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If you are a headline writer, you are an asshole.

There, I said it.  You may not like it, but it’s true.

Why? Because if you are a headline writer, a craft that goes back to the early days of the printed news, you have contributed to the continual dumbing down of the United States of America.

The recent article by the Washington Post claiming “Study: ‘Significant’ statistical link between mass murder and autism” was a classic example of what newspapers and networks have been more and more guilty of in recent years.  Hitting people with out of context snippets to create interest to drive traffic in the form of clicks or viewers to bring in dollars is what these assholes do.

The problem is that a large chunk of people won’t click through and will simply read the headline – absorbing it as critical information without actually understanding the greater context of the  bigger picture.  Those that DO click through will read the article or watch the video through the lens of the headline – so despite the content saying something completely different, or at least preaching caution, the reader/viewer will not truly understand what they are reading.

We have become a headline nation – why is it that the Right and the Left are so far apart on everything?  They actually are not, but the headline writers have purposely created an environment that feed the angers and insecurities of a struggling nation.

Are we really so far apart on health care? or education? or security? taxes? care for the less fortunate? religious freedom? gay marriage? abortion?  I would argue that the vast majority are much, much closer than people realize.  The problem is that we can’t get past the headlines.  Headline writers throw people into one of two camps – for or against – when the truth is much more subtle.  We have reached a point where we compress everything we believe into 140 measly characters and then shout it out in ALL CAPS.

Nothing, I mean NOTHING that is worth debating should be compressed down to 140 characters (or even 1.400 characters for that matter).  The problem is that we have become lazy readers who would much rather have our country run by  someone we think would be a good drinking buddy instead of someone who is obviously way smarter than we are.

I consider myself to be pretty bright.  I did pretty well in high school and went to a decent college.  I like to think that I’ve got some brains – but there is no way on God’s green Earth that you could convince me that I am intelligent enough to run a country, no less the most powerful nation in the world.  Meanwhile, our leaders have been pushed by these headline writers to dumb themselves down.

In my opinion, these headline writers, particularly the one who wrote the headline for the Washington Post article, are guilty of negligence and any harm perpetrated by a parent on an autistic individual will have to be partially blamed on that particular headline writer.  Why?  Because somewhere out there is a parent who is feeling lost because society still hasn’t fully accepted autistic people.  Wherever this parent is, he or she will read the headline, and in some twisted, sick, evil way will come to the conclusion that he or she will be saving society by hurting their child.  This headline writer should also be found guilty of causing loss of employment of any autistic who doesn’t get a job he or she is qualified for because somewhere in the back of an employers mind will be, “I can’t hire a potential mass murderer”.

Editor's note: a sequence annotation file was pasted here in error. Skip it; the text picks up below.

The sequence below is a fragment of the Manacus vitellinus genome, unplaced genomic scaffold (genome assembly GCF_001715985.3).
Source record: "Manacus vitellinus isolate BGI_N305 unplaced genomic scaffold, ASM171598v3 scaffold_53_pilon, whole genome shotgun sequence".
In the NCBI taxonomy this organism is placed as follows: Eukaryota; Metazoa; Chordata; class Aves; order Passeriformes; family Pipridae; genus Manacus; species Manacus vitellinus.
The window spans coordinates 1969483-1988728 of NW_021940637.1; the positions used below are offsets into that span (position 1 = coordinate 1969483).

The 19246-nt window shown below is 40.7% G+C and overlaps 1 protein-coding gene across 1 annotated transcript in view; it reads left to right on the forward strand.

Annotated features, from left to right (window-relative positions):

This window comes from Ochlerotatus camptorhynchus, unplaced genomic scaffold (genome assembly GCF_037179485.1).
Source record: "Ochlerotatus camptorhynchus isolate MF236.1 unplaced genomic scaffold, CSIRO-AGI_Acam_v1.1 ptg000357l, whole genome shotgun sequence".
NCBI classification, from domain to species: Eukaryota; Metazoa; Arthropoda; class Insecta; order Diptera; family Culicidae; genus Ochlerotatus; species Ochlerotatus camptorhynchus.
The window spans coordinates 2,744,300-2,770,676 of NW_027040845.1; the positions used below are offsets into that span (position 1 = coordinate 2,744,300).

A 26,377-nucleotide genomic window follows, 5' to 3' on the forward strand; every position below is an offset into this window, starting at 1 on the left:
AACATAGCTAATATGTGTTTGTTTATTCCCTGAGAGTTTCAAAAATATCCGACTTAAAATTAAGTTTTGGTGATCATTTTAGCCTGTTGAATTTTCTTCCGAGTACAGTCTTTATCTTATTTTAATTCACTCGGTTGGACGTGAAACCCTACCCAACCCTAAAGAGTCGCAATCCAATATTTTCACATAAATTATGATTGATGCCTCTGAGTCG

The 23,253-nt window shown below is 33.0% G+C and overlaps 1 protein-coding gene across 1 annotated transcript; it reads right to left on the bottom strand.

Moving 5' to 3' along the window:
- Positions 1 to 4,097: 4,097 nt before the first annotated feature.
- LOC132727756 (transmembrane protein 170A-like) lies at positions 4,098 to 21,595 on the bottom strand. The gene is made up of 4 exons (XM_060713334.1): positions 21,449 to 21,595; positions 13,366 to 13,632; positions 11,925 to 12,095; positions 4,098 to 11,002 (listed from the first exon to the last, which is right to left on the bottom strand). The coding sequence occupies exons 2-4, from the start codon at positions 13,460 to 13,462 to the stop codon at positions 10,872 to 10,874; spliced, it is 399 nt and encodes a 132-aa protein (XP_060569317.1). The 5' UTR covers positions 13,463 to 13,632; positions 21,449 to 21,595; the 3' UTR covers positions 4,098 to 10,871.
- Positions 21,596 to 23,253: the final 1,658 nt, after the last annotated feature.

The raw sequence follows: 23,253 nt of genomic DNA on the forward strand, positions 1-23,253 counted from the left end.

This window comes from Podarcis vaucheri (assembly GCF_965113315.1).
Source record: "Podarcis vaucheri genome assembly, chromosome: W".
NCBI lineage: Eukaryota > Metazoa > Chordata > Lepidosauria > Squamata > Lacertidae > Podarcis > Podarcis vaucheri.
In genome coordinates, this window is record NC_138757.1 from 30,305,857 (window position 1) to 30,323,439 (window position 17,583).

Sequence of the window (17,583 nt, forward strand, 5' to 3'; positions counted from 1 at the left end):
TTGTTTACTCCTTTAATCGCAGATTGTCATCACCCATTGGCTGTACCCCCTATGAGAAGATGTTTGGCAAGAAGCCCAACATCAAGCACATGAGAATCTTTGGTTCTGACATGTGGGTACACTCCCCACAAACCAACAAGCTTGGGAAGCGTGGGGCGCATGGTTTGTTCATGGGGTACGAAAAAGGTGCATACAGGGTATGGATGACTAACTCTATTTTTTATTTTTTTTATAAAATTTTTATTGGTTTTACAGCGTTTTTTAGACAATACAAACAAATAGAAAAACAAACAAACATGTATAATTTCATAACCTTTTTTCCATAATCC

John Elder Robinson debunked the “study” showing that the number of people who were known to have autism in the study was about the same percentage as overall society, but I betting that most people who read the original article didn’t pick up on that.

The bottom line is this – I implore you to ignore the headlines when you aren’t willing to read the full article…

…and always remember, headline writers are assholes.

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Today is Brooke’s 11th birthday.

11.

When did that happen?

Yesterday we were blessed to have many of her friends and classmates over for a birthday party that included a planned surprise (check over on diary for the details), live animals (her favorite was the chinchilla), dancing, a piñata, pizza, cake and dough babies.  I think it is safe to say that everybody had a good time.

https://www.youtube.com/watch?v=8TlX7kyXlCY

But even in the midst of all this fun, I was reminded just how different Brooke is from many of her peers.  Watching her throughout the party I was able to see just how far she has come and just how far she still has to go.  I don’t mean in the “to be more like her peers” sense, but more in the “developing an ease with her environment” sense.

Anyway, I was reminded of Autism.

***

Tomorrow is the first day of Autism Awareness Month.  It is a time that many of the big advocacy groups push awareness, fund raising, etc.  Undoubtedly there will be arguments and heated discussions between those who align themselves with the various groups.  As you may or may not know, for a very long time, Jess and I were supporters of Autism Speaks.  Over the course of many years, we walked their walks, we ran their races, we raised a lot of money for them.  Last November I ran my last race with them – the New York City Marathon.